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A crossover comparison of the efficacy and safety of lovastatin and gemfibrozil in the treatment of hyperlipidemic organ transplant recipients.

Author(s): Hanes DS, Nicholson PG, Raval DD, Hooper FL, Behrens MT, Weir MR

Affiliation(s): University of Maryland Hospital, Baltimore, MD 21201, USA.

Publication date & source: 1997-02, Am J Ther., 4(2-3):85-91.

Publication type: Clinical Trial; Randomized Controlled Trial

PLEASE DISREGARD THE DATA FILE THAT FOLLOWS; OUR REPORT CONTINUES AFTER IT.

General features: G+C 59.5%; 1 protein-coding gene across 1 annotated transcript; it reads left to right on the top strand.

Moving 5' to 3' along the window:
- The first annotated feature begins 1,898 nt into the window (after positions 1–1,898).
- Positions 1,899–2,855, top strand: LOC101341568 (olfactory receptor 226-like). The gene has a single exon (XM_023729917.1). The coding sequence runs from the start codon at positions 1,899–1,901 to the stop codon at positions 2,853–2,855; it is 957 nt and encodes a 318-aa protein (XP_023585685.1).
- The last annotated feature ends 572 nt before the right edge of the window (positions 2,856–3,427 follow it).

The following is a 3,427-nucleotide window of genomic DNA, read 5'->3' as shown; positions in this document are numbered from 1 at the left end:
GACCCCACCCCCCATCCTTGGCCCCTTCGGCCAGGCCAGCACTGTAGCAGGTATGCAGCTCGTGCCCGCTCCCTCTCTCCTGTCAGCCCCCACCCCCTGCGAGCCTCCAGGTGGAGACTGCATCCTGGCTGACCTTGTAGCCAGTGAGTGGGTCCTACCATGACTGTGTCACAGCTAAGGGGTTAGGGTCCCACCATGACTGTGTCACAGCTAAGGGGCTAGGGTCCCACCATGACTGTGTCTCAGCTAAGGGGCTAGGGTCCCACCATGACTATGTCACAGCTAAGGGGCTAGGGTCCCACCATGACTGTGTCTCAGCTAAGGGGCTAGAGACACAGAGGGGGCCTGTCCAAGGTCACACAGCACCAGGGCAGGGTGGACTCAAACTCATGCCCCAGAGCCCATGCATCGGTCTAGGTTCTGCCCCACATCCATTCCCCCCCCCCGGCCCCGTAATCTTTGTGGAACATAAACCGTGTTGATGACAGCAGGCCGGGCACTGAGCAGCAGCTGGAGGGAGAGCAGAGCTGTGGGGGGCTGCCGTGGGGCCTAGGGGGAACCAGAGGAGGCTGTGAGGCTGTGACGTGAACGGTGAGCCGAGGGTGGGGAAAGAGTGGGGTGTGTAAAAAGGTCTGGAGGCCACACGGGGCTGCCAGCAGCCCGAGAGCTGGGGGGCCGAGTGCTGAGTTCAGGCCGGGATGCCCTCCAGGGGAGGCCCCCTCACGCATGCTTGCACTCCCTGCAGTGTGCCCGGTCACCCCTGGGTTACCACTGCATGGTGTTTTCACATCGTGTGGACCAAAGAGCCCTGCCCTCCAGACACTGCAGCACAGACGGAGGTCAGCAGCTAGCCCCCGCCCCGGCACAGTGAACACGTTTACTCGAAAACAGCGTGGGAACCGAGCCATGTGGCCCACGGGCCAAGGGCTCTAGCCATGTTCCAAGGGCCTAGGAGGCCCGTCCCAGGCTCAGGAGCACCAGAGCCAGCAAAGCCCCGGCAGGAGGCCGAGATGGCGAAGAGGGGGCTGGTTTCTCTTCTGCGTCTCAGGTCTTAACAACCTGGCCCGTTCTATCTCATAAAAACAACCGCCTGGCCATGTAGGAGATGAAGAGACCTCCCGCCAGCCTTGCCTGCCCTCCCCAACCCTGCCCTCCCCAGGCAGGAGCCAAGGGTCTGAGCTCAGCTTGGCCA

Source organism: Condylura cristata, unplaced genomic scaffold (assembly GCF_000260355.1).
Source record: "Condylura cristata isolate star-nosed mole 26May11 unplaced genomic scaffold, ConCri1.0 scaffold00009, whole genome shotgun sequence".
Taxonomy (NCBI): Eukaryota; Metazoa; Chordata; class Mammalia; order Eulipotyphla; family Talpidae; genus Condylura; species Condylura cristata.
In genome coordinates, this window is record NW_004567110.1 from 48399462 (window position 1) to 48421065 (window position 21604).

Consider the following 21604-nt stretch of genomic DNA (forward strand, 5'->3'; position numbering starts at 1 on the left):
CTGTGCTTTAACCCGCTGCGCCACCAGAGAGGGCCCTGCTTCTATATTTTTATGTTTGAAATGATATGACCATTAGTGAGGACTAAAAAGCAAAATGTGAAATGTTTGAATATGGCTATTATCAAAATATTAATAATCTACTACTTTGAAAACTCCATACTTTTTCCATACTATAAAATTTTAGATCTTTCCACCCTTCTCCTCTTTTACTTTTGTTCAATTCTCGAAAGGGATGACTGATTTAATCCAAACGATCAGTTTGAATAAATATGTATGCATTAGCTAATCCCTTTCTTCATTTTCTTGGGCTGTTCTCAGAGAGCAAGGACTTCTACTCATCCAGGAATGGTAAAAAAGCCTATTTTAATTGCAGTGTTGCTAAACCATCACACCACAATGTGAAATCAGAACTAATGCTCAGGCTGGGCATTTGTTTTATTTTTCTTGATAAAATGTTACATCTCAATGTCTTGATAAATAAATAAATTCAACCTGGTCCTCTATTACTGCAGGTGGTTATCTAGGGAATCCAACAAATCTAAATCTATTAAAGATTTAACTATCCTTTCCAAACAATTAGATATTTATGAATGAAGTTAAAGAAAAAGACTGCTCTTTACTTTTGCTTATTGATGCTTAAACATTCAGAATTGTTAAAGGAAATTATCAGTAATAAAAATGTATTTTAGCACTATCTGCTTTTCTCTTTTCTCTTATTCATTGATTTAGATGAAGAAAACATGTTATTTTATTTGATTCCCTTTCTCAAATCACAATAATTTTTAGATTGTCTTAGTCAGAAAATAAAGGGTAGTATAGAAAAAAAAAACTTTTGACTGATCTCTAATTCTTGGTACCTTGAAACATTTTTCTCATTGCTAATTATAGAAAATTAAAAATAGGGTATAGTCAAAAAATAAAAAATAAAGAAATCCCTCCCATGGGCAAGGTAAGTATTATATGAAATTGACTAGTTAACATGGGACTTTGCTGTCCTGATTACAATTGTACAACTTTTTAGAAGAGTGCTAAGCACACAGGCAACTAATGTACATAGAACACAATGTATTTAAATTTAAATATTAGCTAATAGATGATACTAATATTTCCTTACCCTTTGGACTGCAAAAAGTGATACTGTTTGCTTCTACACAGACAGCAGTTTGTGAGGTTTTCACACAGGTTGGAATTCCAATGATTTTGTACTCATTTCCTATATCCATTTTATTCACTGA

Hypercholesterolemia is associated with accelerated atherosclerosis in transplant recipients. It has been notoriously difficult to treat pharmacologically due to the complex interactions that occur with lipid-lowering drugs and immunosuppressive therapies. The purpose of the current study was to compare the efficacy and safety of a 3-hydroxy-3-methylglutaryl coenzyme A reductase inhibitor (lovastatin, 20 mg/d) with a fibric acid derivative (gemfibrozil, 600 mg twice a day). We used a randomized, crossover design in 18 solid organ transplant recipients who followed the National Cholesterol Education Program Adult Treatment Guidelines diet for 8 weeks and had persistent elevations of total cholesterol (>240 mg/dL). Each patient received each therapy for a minimum of 8 weeks (mean 14.2 +/- 2.4, range 8-20 weeks). The participants had stable allograft function and were treated with a standard immunosuppressive regimen containing cyclosporine, prednisone, and azathioprine. Lovastatin therapy reduced the mean total cholesterol by 15.5% (271.9 mg/dL to 229.9 mg/dL; p = 0.02) and the mean low-density lipoprotein (LDL) cholesterol by 22.7% (178.2 mg/dL to 137.8 mg/dL; p = 0.07). There were no significant changes in high-density lipoprotein (HDL) cholesterol or triglycerides. Conversely, when these same patients were treated with gemfibrozil, the mean total cholesterol decreased by 7.9% (271.9 mg/dL to 250.5 mg/dL; p = NS) and the LDL cholesterol decreased by 5.1% (178.2 mg/dL to 169.1 mg/dL; p = NS). In addition, the mean triglyceride concentration decreased significantly by 46.1% (234.0 mg/dL to 126.3 mg/dL; p = 0.002) and the mean HDL cholesterol increased 15.4% (48.8 mg/dL to 56.3 mg/dL; p = 0.09). In all patients, the serum creatinine, hepatocellular enzymes, and creatinine phosphokinase remained stable. Lovastatin was discontinued in three patients for myalgias, one patient with unexplained anemia, and one patient with parasthesias. These results suggest that lovastatin and gemfibrozil are both safe and efficacious in transplant patients. However, neither therapy alone completely corrects abnormalities of high LDL cholesterol and low HDL cholesterol in transplant recipients.

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